Account-Based Marketing is a lot like teenage sex: Everyone’s talking about it, everyone thinks everyone else is doing it, but hardly anyone is actually doing it. And those few that are doing it are probably doing it wrong.
I’ve heard this joke used before with the subjects ranging from big data to web personalization, but the reason I bring it up with regards to ABM is because it’s absolutely true. ABM is the hottest topic in the domains of sales and marketing at the moment, and there’s a reason for it: According to the ITSMA, ABM has the highest ROI of any marketing strategy or tactic:
But, for all the efficacy we know it can have, and for all the people who are talking about it, not many seem to actually know what it is or how to do it. That is why we are here together, now, in this moment in the space-time continuum. The purpose of this post is twofold:
- Shed some light on what ABM is, why it’s so effective, and what it means for sales teams
- Help salespeople learn how to effectively practice Account Based Selling, regardless of whether or not the organization they are a part of practices ABM [note: it’s obviously more effective to practice ABS within an organization that is practicing ABM, but sales teams will reap benefits by practicing ABS either way. They just happen to be much more pronounced when every function within the organization is bought-in and aligned]
What is ABM?
First, what is Account-Based Marketing? Well, it’s actually a bit of a misnomer, because it’s not exclusively a marketing function. According to Jeff Sands of the ITSMA, “ABM is a strategic business initiative. If it’s only sponsored by marketing, it becomes a campaign.”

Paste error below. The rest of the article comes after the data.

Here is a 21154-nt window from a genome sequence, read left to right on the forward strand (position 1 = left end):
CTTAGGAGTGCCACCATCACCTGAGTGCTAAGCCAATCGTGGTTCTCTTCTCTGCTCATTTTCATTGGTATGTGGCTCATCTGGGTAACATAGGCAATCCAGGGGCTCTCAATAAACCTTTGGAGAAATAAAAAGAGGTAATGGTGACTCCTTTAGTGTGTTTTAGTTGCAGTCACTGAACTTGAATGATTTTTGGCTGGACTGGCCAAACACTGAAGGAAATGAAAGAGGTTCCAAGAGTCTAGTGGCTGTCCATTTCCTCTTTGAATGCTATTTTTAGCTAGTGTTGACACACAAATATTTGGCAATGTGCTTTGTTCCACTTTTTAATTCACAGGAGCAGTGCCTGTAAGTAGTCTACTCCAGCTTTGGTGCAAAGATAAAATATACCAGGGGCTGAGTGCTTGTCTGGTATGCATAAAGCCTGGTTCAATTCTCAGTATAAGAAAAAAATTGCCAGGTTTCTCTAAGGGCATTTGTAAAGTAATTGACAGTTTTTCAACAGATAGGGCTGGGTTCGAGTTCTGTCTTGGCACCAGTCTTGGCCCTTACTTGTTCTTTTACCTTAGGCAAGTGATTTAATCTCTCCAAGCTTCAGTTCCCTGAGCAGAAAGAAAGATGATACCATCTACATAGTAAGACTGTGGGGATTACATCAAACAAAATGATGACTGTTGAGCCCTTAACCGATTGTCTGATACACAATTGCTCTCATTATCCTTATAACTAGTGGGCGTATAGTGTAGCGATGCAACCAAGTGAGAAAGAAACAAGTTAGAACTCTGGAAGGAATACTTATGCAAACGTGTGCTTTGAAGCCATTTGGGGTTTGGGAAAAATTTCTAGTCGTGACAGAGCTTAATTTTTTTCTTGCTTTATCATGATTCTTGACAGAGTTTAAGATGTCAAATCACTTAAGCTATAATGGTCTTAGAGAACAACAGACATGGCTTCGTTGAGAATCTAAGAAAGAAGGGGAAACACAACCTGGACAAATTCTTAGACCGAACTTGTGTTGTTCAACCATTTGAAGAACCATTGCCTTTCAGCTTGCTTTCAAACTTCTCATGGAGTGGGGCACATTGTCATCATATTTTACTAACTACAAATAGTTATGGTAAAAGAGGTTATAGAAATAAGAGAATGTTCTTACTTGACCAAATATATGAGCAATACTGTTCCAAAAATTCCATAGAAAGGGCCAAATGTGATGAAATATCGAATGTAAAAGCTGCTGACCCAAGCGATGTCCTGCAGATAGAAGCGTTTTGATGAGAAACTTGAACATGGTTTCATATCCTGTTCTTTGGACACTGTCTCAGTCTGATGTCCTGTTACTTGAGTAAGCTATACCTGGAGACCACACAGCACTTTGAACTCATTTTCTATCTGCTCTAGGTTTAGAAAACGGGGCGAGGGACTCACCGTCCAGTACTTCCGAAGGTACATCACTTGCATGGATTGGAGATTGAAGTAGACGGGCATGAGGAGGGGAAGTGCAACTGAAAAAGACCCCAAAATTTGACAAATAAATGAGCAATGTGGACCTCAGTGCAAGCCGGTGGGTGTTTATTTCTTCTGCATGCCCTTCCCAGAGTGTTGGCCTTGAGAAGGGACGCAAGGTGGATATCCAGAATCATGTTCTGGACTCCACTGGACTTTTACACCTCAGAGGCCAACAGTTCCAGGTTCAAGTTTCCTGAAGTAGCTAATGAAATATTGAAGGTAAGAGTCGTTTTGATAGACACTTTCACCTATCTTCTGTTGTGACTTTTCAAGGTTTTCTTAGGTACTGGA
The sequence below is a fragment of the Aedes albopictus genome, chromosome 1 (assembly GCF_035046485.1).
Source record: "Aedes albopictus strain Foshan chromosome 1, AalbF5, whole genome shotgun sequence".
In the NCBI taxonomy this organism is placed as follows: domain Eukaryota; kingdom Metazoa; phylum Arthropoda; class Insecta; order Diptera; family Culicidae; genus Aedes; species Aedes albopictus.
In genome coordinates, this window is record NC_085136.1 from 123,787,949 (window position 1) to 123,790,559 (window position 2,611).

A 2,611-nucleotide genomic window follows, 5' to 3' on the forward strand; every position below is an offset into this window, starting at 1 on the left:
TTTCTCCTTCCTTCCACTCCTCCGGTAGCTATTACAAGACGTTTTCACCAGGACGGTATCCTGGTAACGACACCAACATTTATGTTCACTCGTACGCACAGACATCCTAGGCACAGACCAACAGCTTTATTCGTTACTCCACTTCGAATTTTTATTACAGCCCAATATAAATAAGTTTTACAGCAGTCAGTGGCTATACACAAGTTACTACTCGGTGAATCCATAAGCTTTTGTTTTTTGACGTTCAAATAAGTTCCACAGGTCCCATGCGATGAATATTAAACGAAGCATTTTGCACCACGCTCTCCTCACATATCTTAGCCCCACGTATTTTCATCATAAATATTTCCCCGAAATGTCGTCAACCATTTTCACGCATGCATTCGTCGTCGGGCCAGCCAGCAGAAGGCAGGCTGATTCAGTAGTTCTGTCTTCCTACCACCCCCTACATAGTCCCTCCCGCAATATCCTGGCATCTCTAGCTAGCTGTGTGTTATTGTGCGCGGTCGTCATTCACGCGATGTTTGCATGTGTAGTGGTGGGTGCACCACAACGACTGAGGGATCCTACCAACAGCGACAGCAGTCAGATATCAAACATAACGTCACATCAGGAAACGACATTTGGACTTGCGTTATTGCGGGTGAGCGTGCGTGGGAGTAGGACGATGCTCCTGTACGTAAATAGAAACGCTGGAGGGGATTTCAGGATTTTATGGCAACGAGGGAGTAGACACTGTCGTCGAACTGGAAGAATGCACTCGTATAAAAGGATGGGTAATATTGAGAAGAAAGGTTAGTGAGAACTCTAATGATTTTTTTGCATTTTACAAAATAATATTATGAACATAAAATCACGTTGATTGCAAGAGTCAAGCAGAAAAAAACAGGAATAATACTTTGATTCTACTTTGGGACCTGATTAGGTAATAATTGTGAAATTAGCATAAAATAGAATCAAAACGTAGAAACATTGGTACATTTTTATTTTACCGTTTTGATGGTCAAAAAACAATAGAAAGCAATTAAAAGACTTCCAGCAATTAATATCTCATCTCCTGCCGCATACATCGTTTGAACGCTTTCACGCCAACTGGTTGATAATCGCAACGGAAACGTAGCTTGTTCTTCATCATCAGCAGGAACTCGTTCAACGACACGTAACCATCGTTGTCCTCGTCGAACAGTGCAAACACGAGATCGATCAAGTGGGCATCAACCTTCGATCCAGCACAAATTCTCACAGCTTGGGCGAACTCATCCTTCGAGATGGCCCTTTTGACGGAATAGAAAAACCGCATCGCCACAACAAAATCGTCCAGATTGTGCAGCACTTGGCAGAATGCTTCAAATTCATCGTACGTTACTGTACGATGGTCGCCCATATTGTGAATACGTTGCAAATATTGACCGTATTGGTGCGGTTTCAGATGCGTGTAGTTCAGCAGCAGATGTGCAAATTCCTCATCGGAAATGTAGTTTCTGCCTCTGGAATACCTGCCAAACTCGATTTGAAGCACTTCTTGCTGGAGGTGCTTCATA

I tend to agree with folks like Lars Nilsson of Cloudera who think that ABM should more accurately be called “ABM&S.”
Source: Engagio’s definition of ABM
Account-Based Marketing and Account-Based Selling are often not adopted because of the complexity of orchestration along with the high upfront cost of adoption. ABM requires deep customer knowledge and tightly aligned efforts by sales and marketing organizations to break into target accounts. ABM is different from the juggernaut incumbent in traditional tech marketing — demand generation — in several ways:
- It’s account-centric
- It’s outbound
- It’s “land and expand”
- It supports, but doesn’t source the pipeline
- It measures different things
[Tweet “ABM requires deep customer knowledge and tightly aligned efforts by sales and marketing.”]
When done correctly, one of the reasons ABM has such a superior ROI compared to traditional demand generation is that it cuts the bad prospects out of the funnel by multiple orders of magnitude. Whereas with traditional demand generation, it typically takes hundreds of leads to produce one closed opportunity, ABM typically requires only prospects in multiples of 10 — and often far fewer than that — to produce revenue:
As seen in both the ITSMA image and the demand gen vs ABM images above, not only does ABM&S help by generating higher win-rates, faster deal cycles, and larger deal sizes [source]: it also saves salespeople valuable time. In my experience leading sales development teams, far too much of SDRs’ time is spent disqualifying non-buyers from the process. It’s not at all uncommon to only see only a single deal out of every two to three hundred inbound leads close, while a huge chunk of that same sample size is an assortment of unqualified buyers.